Last week, California hospitals lost their bid to avoid reporting their infection rates to the public. A California judge upheld a 2008 state law – one of the strongest in the nation – that calls on hospitals to report infections occurring from a broad array of surgeries.
The California Hospital Association (CHA) filed a lawsuit, along with the Association of Professionals in Infection Control and Epidemiology (APIC) and others. They all contended that it is too burdensome for hospitals to account for their surgical infections in a standardized way and then report them to the public.
Consumer advocates with the CU Safe Patient Project disagreed and showed up in force. After a rally in front of the San Francisco courthouse, advocates sat in the courtroom to be sure patients would be represented at the hearing.
Years after its passage, the 2008 law – named “Niles Law” for a 15-year old boy who died of an infection – is just now being enforced. The judge agreed with the hospitals on a few technicalities – for example, that they should not have to submit monthly reports as required by the CDC system because the state law explicitly says the reporting should be done quarterly.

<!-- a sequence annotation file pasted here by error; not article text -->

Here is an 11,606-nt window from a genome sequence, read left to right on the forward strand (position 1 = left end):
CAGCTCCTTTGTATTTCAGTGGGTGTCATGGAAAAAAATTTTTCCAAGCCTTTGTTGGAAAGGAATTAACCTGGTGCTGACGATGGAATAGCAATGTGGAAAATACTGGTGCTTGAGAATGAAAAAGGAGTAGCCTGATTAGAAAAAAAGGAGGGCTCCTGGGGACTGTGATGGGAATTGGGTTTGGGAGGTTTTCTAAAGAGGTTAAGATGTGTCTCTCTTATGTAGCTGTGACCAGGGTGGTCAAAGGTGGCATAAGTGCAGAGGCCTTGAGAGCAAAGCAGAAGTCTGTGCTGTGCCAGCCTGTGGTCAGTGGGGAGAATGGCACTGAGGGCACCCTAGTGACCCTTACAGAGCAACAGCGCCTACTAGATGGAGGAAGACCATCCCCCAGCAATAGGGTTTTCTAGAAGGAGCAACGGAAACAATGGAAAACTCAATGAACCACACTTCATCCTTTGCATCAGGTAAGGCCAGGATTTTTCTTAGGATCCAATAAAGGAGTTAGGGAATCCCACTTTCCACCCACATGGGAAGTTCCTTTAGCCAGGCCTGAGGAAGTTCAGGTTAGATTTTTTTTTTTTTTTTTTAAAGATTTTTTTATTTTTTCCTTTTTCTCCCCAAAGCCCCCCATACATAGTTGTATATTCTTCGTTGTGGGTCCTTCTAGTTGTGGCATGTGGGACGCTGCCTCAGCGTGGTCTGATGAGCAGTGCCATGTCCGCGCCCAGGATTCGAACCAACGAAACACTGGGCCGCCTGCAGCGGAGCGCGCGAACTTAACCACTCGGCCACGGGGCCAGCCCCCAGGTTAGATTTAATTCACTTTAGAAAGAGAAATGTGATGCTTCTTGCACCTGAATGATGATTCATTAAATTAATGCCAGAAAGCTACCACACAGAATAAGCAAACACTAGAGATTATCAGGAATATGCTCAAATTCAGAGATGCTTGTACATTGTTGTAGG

But on the major point of the categories of surgeries to be included, the judge sided with the state, saying the law is clear: “…all health-care-associated surgical site infections of deep or organ space surgical sites, health-care-associated infections of orthopedic surgical sites, cardiac surgical sites, and gastrointestinal surgical sites designated as clean and clean-contaminated…”
The hospitals have one more chance to argue which if any of the 29 procedures listed by the state for reporting do not fall into these 4 categories. Those briefs are due July 6th, after which the judge will make a ruling on a preliminary injunction.
Meanwhile, it is clear that hospitals now must finally get down to the business of tracking, reporting, and hopefully eliminating most of the dangerous infections that harm their patients year after year.